Even though I’m now a bit of city slicker, that wasn’t always the case.
I grew up in a small farm town in southern Indiana called Lanesville.
There were literally no stoplights, no buildings over two stories, and you could run through the entire downtown end to end in about 8 minutes.
My graduating class barely had 40 people.
In this town, there is a massive festival every year where people come to look at old farm equipment, watch tractors pulling ridiculously heavy loads, and of course, drink beer – lots of beer.
I won’t lie. It’s kind of fun, and I’ve attended it on several occasions – but that’s not the point of this back story.
The point of this story is the ridicule I (still) get for electing to… wait for it… NOT cut my own grass.
As I write this I’m 32 years old, and I haven’t cut my own grass in about five years.
Where I’m from, this is pretty much blasphemy. I can almost hear the murmurs, mumbling, and voices of disapproval from where I currently sit 40 miles away.
Oh well. Man card lost I guess.
It’s a decision I would make time and time again, and I’m about to show you exactly why.
People still make fun of me for this. They say things like:
- “You write about time management and you can’t cut your own grass?”
- “What are you doing with all of that time you save?”
- “That’s dumb! I would never pay someone to do something so easy. You can save so much money doing it yourself.”
- “Isn’t that expensive?”
I used to think the same way. I grew up in a pretty frugal family, so I always thought that I should do absolutely everything myself. I still actually fight this tendency.
But after reading a few books, graduating college, and being more and more pressed for time every day, I eventually I started to think a little bit differently. I started to realize how valuable my time could be, and how I could be spending it on better things that weren’t just recurring chores to no real end.
What I’m about to show you proves, without a doubt, that this was the right decision for me.
Below you will see three images.
- The first is an invoice for $185
- The second is a check to me for $637.50
- The third is a check to me for $387.50
The $185 invoice represents two months of my lawn being taken care of by a professional service, plus an extra job of clearing out a huge flowerbed full of old thorny shrubs for me.
If I had done all of that myself, I estimate it would have taken me about 12 hours of my time factoring in everything involved.
It also would have been a pain in the ass, I probably would have had to buy a few tools, and it also would have required hauling things away, etc.
By paying someone, it took exactly zero hours of my time, it got done in a very professional manner, and I was also absolved of all of that mental anguish :).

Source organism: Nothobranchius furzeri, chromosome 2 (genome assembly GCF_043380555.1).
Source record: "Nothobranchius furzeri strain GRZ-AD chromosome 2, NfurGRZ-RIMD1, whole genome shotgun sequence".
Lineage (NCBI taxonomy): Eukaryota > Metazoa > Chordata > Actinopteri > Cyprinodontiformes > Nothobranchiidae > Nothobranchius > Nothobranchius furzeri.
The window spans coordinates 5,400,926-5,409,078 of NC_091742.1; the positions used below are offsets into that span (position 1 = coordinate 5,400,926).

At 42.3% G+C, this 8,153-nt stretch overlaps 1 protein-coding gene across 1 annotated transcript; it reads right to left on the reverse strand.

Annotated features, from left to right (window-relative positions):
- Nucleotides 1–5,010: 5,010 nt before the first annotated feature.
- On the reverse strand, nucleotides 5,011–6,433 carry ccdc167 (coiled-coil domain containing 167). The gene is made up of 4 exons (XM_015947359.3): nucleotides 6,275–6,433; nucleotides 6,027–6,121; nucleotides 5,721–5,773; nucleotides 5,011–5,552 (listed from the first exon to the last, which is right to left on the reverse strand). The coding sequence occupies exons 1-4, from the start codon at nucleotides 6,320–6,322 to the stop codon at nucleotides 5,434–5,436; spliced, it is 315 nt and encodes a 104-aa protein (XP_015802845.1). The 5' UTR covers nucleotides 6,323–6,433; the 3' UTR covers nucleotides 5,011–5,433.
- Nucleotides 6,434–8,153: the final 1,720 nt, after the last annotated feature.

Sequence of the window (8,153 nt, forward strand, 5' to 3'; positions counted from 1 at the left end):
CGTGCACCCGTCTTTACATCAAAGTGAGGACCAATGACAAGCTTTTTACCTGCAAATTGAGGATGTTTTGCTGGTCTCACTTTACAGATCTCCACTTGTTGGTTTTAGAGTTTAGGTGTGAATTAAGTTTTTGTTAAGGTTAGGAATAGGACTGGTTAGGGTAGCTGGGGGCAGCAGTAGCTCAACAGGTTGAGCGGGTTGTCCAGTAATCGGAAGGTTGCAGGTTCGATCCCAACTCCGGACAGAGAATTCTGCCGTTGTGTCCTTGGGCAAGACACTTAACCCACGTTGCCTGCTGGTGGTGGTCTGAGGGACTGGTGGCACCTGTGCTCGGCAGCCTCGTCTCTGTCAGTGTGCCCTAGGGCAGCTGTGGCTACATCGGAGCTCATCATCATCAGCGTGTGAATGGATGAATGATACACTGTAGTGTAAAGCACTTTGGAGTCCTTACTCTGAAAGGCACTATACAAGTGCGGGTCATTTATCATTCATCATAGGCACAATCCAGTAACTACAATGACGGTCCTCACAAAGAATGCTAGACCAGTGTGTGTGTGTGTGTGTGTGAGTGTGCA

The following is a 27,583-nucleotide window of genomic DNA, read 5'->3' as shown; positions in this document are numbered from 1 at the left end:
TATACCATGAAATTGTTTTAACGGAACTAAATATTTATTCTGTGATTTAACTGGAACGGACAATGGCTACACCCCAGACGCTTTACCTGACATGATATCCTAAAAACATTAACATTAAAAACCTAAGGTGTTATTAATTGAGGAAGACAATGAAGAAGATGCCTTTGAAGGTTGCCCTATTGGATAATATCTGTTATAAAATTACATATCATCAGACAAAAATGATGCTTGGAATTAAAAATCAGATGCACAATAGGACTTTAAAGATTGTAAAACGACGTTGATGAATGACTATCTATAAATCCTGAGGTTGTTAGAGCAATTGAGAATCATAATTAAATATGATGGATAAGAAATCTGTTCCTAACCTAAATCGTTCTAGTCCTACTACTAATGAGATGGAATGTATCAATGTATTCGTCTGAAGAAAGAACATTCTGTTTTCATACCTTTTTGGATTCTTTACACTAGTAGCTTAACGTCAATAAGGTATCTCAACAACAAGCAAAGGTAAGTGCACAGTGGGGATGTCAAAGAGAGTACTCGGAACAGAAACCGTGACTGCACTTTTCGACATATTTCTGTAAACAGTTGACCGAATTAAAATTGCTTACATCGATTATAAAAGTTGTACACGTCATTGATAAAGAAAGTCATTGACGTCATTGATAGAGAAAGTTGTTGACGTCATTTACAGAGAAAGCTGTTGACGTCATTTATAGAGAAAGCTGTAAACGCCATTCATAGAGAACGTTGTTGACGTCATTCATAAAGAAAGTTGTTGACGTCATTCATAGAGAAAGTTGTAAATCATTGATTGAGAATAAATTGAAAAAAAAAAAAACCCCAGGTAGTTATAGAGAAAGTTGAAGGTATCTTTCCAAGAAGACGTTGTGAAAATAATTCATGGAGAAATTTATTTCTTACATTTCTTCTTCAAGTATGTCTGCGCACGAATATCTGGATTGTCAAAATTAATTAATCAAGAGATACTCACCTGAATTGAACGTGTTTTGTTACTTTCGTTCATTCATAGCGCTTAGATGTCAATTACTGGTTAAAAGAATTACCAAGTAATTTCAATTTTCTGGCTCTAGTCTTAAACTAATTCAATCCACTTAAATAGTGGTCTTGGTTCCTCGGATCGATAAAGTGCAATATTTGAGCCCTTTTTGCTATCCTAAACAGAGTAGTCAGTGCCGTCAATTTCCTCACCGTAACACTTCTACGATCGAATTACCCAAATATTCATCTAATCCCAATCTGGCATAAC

The two checks you see below totaling $1,025 were earned during that same time period, as you can see by the dates on them. I was able to have the time and energy to spend on these projects as a direct result of hiring someone else to do my yard work.
$1025 – $185 = $840 profit
This same situation has happened on a number of different occasions with a number of different things (not always my grass).
Your time is incredibly valuable. Make it count.
I don’t show you this to boast or shove it in the face of my naysayers (although you can’t argue with facts).
I say it to show you that there is a direct relationship between time and the value you get from your life. Your time is incredibly valuable, especially if you use time that you save to do other things that can earn you extra money, or allow you to spend time doing other things you truly love and enjoy.
Every minute you spend on something has an opportunity cost. Time is a non-renewable resource. You will never get it back. So make sure you are spending it on things that provide a high amount of value to your life.
In this case, I am actually talking literally about my grass, but of course “grass” can mean anything. Don’t let that narrow your focus.
I think you get the metaphor here. Freeing up your own time to achieve a higher value from your own life can pay you back several times what you put into it.
You don’t even have to outsource things. You can just be more efficient with your life and get the same benefits.
- Of course you have time to do low value things, but it’s more economically beneficial to pay someone else, and then spend that saved time on more valuable tasks.
- By using strategic time management, every minute you save by not doing low value tasks is a minute you can be spending on something else more valuable
- It might be tempting to save money by doing easy tasks on your own, but the more time you spend on them, the less time you have to spend on higher value items.
- Yes. Outsourcing costs money, but the time saved and quality gained can often result in a nice profit.
The list of benefits continues, but I think you get the picture.
The point here is to think a little bit differently about the habits and routines you’ve established in your life.
- Do they make sense economically and emotionally?
- Do the things you spend your time on bring a high amount of value and happiness to your life?
- Could you save more time, make more money, spend more time with your loved ones, and be a happier person by re-evaluating where you spend your precious hours?
Take some time to ask yourself these questions, and just like it did mine, it might change your life in a very positive way.